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SALT LAKE CITY -- Last week's apparent killing by wolves of a young woman in Alaska who went jogging has re-energized the argument about wolves in Utah. A prominent hunting group vowed Sunday to turn up the political heat on wolves.
The hunting group has jumped on the tragedy in Alaska. It clearly hopes it will turn public sentiment against wolves and focus attention on their appetite for killing. People who support wolves say it's another example of anti-wolf hysteria.
Alaska teacher Candice Berner is apparently the first person in the U.S. killed by wolves in modern times. Hunters say her death exemplifies a dangerous trend that began in the mid-1990s with a wolf reintroduction program in Yellowstone.
Don Peay, founder of Sportsmen for Fish and Wildlife, says wolves are multiplying exponentially, putting wildlife and people at risk. "Wolves will destroy their food supply, and they'll kill people. That's why our pioneers got rid of wolves in the first place. Wolves are way out of control in the west, and it's time for Congress to step in and reduce wolf populations before they kill people," he says.
But wolf advocate Kirk Robinson says attacks on humans are so rare the fear is hysteria. "This is a very tragic incident. It must have been a horrible death. I don't think we need to fly off the handle and decide that we now have to eradicate entire species because of this," he says.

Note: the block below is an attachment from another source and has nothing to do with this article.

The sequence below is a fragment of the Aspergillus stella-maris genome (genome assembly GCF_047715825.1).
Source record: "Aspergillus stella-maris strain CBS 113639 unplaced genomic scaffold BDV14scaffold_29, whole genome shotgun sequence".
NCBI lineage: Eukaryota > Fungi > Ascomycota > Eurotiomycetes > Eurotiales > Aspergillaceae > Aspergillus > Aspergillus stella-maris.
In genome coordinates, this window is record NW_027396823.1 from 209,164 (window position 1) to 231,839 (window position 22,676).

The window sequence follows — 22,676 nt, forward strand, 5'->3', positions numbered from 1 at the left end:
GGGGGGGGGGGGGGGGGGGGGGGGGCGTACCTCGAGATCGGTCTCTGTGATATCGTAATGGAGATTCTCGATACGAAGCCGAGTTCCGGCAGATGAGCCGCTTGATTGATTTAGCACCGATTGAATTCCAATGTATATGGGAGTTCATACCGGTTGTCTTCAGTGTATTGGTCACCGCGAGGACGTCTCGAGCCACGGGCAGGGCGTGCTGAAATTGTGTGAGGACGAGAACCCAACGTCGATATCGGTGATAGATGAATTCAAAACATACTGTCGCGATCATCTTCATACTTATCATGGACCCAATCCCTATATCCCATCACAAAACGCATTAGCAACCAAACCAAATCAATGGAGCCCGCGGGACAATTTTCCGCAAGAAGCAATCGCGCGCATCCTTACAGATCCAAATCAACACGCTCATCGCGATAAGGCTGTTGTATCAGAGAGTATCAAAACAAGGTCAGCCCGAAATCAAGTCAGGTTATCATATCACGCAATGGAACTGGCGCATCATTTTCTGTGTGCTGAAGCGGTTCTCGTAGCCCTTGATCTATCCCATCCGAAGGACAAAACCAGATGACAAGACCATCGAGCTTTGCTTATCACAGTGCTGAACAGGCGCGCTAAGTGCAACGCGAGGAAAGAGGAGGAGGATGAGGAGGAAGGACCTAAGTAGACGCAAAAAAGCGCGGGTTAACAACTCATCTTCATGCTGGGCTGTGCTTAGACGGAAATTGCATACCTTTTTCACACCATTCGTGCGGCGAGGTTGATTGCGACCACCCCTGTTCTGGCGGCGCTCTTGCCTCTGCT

Hunters say they've spent a fortune on programs to build up big-game herds; now wolves are wiping them out.
"They're destroying our wildlife herds right now John. They destroyed Yellowstone, they're destroying the moose population around Jackson," Peay says.
But Robinson cites data showing that in the three primary wolf reintroduction states, as wolves have increased, the overall elk population has actually gone up.
"In general they have improved the health of ecosystems. There's no question at all about that," he says.
But hunters say elk and moose numbers are plummeting in key hunting areas where wolves are numerous, such as the Lolo District of Idaho and the Gallatin District near Yellowstone. They say there are far more wolves than wolf advocates originally agreed to.
Peay says, "They want wolves to destroy everything we have done, and we're not going to take it anymore, John. This is the beginning of pushing back real hard."
Just last week, Idaho officials said wolves are having a devastating effect on elk in certain key hunting areas. Don Peay made it clear on Sunday, if hunters don't like an upcoming court decision on wolves, they'll take their fight to Congress.